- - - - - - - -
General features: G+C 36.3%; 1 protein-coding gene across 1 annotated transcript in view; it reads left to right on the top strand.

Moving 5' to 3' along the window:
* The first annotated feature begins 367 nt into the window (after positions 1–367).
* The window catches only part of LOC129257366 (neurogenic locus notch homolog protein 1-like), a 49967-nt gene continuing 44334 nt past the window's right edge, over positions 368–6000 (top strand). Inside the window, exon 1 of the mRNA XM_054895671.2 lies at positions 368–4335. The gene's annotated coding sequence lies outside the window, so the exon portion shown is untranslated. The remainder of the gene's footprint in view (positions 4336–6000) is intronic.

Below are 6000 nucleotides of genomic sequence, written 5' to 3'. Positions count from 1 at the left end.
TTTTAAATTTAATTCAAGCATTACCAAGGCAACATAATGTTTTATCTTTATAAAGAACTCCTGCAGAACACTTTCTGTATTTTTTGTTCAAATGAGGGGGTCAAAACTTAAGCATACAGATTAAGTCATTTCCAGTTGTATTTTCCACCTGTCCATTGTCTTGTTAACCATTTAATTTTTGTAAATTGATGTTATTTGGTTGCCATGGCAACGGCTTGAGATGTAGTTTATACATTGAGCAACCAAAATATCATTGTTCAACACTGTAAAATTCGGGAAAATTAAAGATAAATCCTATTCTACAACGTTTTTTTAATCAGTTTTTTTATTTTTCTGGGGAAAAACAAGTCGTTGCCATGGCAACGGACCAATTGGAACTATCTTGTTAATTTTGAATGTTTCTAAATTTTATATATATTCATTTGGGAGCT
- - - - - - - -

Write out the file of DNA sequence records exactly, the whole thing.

General features: G+C 36.3%; 1 protein-coding gene across 1 annotated transcript in view; it reads left to right on the top strand.

Moving 5' to 3' along the window:
* The first annotated feature begins 367 nt into the window (after positions 1–367).
* The window catches only part of LOC129257366 (neurogenic locus notch homolog protein 1-like), a 49967-nt gene continuing 44334 nt past the window's right edge, over positions 368–6000 (top strand). Inside the window, exon 1 of the mRNA XM_054895671.2 lies at positions 368–4335. The gene's annotated coding sequence lies outside the window, so the exon portion shown is untranslated. The remainder of the gene's footprint in view (positions 4336–6000) is intronic.

Below are 6000 nucleotides of genomic sequence, written 5' to 3'. Positions count from 1 at the left end.
TTTTAAATTTAATTCAAGCATTACCAAGGCAACATAATGTTTTATCTTTATAAAGAACTCCTGCAGAACACTTTCTGTATTTTTTGTTCAAATGAGGGGGTCAAAACTTAAGCATACAGATTAAGTCATTTCCAGTTGTATTTTCCACCTGTCCATTGTCTTGTTAACCATTTAATTTTTGTAAATTGATGTTATTTGGTTGCCATGGCAACGGCTTGAGATGTAGTTTATACATTGAGCAACCAAAATATCATTGTTCAACACTGTAAAATTCGGGAAAATTAAAGATAAATCCTATTCTACAACGTTTTTTTAATCAGTTTTTTTATTTTTCTGGGGAAAAACAAGTCGTTGCCATGGCAACGGACCAATTGGAACTATCTTGTTAATTTTGAATGTTTCTAAATTTTATATATATTCATTTGGGAGCT